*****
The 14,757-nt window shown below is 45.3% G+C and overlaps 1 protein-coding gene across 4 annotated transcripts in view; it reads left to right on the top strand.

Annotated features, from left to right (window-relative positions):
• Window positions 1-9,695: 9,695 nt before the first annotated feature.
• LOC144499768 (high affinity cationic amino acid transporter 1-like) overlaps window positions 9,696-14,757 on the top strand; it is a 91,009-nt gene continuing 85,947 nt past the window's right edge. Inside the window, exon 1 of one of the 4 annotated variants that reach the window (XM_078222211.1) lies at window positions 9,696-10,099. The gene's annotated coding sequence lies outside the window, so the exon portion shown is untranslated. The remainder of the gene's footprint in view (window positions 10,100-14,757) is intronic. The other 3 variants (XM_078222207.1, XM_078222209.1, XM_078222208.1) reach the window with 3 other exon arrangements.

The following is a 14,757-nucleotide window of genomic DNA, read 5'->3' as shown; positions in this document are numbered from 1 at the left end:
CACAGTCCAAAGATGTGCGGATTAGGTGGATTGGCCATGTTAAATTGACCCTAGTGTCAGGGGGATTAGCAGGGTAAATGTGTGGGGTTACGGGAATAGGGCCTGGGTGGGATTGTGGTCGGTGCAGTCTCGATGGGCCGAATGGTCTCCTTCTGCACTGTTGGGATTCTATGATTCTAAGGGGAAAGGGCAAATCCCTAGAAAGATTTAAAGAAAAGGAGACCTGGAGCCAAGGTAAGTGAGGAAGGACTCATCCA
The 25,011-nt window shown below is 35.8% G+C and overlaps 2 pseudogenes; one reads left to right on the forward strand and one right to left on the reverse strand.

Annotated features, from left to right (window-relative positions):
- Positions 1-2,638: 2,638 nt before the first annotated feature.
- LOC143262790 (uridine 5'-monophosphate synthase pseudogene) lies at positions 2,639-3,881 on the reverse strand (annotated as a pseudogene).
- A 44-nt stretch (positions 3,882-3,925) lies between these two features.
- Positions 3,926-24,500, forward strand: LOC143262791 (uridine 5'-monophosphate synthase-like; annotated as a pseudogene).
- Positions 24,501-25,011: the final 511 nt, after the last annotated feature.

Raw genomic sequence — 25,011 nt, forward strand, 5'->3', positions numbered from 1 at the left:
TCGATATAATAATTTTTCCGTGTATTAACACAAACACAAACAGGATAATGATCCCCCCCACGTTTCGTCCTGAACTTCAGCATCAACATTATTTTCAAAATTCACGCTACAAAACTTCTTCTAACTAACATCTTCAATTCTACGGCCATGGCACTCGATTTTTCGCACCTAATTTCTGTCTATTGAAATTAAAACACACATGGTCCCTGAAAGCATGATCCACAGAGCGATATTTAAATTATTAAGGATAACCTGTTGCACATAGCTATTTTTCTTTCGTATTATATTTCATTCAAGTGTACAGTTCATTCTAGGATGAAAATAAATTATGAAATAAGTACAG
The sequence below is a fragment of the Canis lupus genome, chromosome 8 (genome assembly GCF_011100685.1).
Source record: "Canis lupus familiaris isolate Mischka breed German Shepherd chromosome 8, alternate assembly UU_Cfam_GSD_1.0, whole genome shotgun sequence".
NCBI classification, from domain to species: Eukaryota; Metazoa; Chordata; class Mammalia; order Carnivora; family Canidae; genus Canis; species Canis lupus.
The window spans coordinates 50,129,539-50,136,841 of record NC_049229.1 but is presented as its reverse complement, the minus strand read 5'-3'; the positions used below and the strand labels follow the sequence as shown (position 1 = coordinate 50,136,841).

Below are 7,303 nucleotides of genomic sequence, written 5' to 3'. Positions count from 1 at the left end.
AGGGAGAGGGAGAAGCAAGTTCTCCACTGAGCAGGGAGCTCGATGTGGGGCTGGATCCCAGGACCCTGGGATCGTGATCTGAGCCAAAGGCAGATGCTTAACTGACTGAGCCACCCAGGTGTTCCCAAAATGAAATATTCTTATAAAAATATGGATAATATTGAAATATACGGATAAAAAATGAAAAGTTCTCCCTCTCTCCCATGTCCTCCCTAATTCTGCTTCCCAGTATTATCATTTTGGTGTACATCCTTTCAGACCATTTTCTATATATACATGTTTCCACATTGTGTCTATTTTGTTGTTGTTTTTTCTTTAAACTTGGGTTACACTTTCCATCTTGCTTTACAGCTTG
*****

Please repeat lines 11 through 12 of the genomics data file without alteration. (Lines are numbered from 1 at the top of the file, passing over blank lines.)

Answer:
- A 44-nt stretch (positions 3,882-3,925) lies between these two features.
- Positions 3,926-24,500, forward strand: LOC143262791 (uridine 5'-monophosphate synthase-like; annotated as a pseudogene).